Strategies would help against drug abuse
EDITOR'S NOTE: This is one of a series of columns written by candidates in contested races in the Nov. 6 general election.
Rampant drug use is, in no doubt, one of the most critical issues currently plaguing the citizens of Putnam County. One could simply turn on the nightly news or read the daily newspaper any given day and almost certainly see a story outlining a new drug case in Putnam County. This can also be seen when observing the fact that there has been a 30 percent increase in jail population, home confinement and day report in the last year alone. Therefore, if elected sheriff of Putnam County, addressing this grotesque problem will certainly be one of my top priorities.
Many people have the belief that such "drug crimes" have absolutely no effect on them; this is simply untrue. Statistics show that about 85 percent of all crimes committed in the United States can be linked to some sort of substance abuse. That being said, in response to "clean" individuals who falsely believe that drug abuse has no effect on them, the widespread substance abuse currently occurring in Putnam County is, among many other things, increasing the number of tax dollars you are spending (e.g. paying for the confinement of individuals who commit such crimes) and actually placing you at a greater risk of becoming a victim of a crime.
For example, going off the statistic presented above, a perpetrator committing a burglary is most likely (85 percent) to be under the influence of some sort of illegal drug, and therefore will most likely utilize the theft in order to purchase more drugs. This creates a sort of "vicious cycle," meaning the crimes committed by the drug abusers actually fuels their dangerous addictions, ultimately leading to them committing further (and possibly more dangerous) crimes. Henceforth, the greater the drug abuse in an area, the more crimes that will be committed against innocent individuals.
I have developed an intricate plan to combat this abhorrent issue of substance abuse in Putnam County, should I be elected sheriff. First, I plan to increase the Drug Task Force Officers within the Sheriff's Department. More officers trained to efficiently and effectively handle drug-related offenses will no doubt deter the number of drug-related offenses.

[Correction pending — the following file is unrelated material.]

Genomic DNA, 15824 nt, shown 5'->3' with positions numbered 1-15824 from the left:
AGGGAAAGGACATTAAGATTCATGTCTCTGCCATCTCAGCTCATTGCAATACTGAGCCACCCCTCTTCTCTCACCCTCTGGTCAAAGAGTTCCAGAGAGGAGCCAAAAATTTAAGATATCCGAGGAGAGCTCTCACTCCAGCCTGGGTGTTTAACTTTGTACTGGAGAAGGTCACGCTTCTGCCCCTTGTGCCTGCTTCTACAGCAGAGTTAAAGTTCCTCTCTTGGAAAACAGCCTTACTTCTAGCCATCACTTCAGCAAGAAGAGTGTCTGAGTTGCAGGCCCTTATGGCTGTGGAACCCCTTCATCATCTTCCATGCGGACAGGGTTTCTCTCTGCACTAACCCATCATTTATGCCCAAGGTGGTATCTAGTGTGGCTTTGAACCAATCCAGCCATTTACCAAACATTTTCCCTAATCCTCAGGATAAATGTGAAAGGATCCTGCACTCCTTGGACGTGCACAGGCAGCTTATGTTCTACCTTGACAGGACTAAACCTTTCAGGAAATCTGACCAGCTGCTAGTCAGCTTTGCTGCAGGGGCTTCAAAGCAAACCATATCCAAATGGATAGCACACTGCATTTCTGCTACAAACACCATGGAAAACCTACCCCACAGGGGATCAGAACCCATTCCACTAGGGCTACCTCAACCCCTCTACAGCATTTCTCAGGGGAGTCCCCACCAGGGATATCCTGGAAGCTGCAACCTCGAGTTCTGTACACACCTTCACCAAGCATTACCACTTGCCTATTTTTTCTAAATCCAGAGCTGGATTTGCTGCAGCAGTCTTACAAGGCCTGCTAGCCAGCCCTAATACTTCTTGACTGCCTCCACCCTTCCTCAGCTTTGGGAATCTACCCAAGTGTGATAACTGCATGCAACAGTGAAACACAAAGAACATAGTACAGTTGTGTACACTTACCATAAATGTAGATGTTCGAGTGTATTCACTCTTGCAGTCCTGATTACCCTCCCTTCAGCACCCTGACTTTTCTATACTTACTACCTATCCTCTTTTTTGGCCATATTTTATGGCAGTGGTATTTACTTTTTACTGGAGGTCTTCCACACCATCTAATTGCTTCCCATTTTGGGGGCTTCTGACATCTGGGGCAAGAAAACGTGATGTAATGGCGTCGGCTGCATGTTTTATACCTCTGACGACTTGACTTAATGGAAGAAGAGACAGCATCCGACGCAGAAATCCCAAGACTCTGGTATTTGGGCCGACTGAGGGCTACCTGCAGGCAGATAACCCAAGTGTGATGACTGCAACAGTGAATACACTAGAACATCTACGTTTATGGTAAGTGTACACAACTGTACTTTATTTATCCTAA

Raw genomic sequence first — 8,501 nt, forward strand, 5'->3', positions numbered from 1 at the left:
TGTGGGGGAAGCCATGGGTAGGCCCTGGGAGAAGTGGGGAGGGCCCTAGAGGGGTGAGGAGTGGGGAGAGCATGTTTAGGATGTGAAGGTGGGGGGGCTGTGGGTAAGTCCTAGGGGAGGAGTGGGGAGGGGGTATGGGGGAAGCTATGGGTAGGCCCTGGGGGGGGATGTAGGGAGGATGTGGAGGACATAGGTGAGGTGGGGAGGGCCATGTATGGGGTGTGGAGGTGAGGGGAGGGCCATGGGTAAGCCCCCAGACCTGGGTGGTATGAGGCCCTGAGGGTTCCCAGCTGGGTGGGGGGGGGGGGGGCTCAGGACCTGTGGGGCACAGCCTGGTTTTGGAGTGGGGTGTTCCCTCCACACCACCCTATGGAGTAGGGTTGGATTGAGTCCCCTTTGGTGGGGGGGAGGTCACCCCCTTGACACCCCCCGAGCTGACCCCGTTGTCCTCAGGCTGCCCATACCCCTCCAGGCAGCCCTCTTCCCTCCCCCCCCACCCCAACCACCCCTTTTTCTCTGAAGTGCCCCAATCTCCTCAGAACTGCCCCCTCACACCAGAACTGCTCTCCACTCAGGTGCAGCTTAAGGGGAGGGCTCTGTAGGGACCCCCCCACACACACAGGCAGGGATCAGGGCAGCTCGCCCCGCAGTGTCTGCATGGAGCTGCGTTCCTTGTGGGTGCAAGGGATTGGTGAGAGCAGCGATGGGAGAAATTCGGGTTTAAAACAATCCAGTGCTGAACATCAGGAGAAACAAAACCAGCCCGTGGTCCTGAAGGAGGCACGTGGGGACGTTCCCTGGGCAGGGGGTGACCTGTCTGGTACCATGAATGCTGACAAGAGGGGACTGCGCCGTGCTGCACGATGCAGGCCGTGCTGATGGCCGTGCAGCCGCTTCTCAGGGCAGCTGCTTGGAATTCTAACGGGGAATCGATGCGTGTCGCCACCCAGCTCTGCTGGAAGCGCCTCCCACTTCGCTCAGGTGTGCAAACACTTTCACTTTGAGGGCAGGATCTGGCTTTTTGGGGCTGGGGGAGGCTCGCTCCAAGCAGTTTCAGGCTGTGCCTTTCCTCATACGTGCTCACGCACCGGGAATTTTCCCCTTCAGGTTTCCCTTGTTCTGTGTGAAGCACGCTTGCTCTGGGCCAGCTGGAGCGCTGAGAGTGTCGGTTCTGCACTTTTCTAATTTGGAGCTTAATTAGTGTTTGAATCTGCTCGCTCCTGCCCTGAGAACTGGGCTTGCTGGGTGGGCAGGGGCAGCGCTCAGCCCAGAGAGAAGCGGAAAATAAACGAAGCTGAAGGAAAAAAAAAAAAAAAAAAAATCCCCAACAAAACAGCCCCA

Second, I hope to employ a countywide "take back program" for individuals to properly dispose of their unused and/or unwanted medications. This program will be an annual event that will allow Putnam County citizens to anonymously drop off these unwanted medications at designated sites for disposal by law enforcement officers, no questions asked. Therefore, this program is designed to be proactive by eradicating certain drug offenses, especially those involving prescription medications, before any problem occurs.
Third, enacting K-9 units within the Sheriff's Department is another top priority in my strategy to defeat the rampant drug problem in the county. Aside from assisting officers by quickly detecting substances in various locations, the presence of these units on the police force alone will undoubtedly deter some individuals from using narcotics. Furthermore, these canines also will serve to assist deputies with officer safety situations.
Fourth, should you decide I am the candidate best fit for the position, I plan to publish a drug tip line that will be monitored by a Deputy Sheriff 24/7. This drug tip line will be operated by the Sheriff's Department and will give Putnam County citizens an opportunity to anonymously report any suspicious activity to an officer. Once again, as with my other plans, this too will be a proactive measure that should deter some drug-related offenses before they occur.
Finally, the fifth plan I have to eliminate the Putnam County drug problem is the implementation of Prevention Resource Officers (PROs) within the county's school system. Statistics show that about 52 percent of high school seniors have received prescription narcotics from a relative or a friend at least one time in their lives. These PROs will work to bring down this astronomically high statistic by educating students and parents on the various risks and dangers of drug and alcohol abuse. They will also serve to initiate unannounced K-9 searches for all schools in the county. This is, once again, an example being proactive and deterring certain drug-related offenses before they even occur.
Steve Deweese, a resident of Scott Depot, is a Republican candidate for Putnam County sheriff.
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